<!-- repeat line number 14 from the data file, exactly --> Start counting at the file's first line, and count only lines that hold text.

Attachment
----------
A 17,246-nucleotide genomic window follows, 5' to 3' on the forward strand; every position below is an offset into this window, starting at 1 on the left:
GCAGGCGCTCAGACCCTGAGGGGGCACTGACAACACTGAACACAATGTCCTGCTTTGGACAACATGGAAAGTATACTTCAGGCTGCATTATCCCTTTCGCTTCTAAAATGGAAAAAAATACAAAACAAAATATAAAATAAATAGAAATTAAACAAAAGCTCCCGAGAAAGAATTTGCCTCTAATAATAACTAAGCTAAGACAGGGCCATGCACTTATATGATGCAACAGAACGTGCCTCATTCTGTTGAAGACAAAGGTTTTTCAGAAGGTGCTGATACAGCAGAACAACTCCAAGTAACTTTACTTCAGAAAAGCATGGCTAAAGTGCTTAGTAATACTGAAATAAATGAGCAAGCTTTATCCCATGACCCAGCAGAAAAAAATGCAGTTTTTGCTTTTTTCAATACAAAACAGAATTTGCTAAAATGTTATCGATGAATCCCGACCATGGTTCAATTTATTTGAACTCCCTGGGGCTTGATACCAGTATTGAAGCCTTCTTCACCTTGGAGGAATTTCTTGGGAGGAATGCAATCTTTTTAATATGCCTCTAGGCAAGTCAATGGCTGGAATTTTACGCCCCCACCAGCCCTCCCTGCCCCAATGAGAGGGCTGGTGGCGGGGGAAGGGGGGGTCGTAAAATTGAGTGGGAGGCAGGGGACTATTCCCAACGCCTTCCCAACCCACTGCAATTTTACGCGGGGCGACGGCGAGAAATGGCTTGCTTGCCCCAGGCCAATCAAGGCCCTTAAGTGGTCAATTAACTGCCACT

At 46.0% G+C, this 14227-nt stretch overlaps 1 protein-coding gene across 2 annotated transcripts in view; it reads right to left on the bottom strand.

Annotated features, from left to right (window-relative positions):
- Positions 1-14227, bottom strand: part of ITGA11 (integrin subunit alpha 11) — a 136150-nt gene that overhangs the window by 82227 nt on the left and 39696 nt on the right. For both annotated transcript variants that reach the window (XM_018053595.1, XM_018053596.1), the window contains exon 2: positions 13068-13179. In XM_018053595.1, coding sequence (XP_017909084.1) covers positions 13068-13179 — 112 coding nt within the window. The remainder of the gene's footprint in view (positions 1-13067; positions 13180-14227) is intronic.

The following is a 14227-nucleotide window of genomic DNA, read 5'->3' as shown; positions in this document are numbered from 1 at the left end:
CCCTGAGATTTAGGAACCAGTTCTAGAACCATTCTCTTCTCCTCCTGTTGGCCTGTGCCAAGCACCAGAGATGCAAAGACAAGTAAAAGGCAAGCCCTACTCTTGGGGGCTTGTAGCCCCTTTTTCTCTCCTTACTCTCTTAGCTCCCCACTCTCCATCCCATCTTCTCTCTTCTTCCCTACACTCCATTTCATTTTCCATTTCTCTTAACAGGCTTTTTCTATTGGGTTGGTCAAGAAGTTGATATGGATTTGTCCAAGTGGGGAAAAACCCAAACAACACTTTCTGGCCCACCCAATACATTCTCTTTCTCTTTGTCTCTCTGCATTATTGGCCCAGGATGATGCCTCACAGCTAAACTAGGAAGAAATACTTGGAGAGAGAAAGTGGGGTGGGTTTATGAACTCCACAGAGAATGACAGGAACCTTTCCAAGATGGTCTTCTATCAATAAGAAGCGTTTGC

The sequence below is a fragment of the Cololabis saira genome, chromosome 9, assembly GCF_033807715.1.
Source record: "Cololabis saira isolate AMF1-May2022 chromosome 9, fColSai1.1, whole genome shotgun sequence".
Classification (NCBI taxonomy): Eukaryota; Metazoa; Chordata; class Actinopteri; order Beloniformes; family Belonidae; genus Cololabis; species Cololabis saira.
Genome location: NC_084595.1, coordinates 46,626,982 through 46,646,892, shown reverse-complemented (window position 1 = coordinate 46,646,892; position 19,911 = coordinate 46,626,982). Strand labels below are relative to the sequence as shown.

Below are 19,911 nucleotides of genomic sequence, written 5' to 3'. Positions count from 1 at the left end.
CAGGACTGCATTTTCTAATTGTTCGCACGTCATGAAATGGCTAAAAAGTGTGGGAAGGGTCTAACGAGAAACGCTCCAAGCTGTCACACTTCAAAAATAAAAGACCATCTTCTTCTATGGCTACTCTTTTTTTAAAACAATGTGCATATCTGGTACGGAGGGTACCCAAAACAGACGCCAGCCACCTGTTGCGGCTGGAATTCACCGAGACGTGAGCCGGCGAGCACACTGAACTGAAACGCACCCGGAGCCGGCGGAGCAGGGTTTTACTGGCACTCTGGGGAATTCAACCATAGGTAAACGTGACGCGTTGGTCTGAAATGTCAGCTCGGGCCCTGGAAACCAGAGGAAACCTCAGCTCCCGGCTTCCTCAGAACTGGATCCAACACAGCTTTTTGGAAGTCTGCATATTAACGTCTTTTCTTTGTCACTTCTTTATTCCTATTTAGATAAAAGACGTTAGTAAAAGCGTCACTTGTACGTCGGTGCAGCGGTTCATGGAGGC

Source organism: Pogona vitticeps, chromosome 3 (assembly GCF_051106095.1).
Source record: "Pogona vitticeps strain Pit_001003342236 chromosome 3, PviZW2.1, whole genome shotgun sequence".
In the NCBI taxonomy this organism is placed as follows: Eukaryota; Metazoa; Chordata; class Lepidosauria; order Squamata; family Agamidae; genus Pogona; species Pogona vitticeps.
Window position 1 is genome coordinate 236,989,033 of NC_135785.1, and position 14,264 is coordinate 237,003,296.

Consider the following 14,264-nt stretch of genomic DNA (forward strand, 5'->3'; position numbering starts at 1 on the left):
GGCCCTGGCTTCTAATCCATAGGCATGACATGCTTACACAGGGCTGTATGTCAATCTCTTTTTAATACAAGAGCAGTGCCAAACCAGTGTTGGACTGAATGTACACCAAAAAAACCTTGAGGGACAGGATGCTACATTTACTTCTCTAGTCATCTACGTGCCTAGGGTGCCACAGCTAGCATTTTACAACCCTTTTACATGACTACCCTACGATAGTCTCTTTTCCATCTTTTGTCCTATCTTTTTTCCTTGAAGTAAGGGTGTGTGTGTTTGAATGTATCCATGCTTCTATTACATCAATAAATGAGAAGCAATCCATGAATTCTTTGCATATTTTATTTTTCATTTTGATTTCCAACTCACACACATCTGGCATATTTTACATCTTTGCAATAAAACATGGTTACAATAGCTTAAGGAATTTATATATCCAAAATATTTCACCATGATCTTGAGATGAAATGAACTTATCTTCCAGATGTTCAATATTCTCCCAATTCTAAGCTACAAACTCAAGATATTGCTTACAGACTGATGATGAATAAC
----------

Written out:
Source organism: Pogona vitticeps, chromosome 3 (assembly GCF_051106095.1).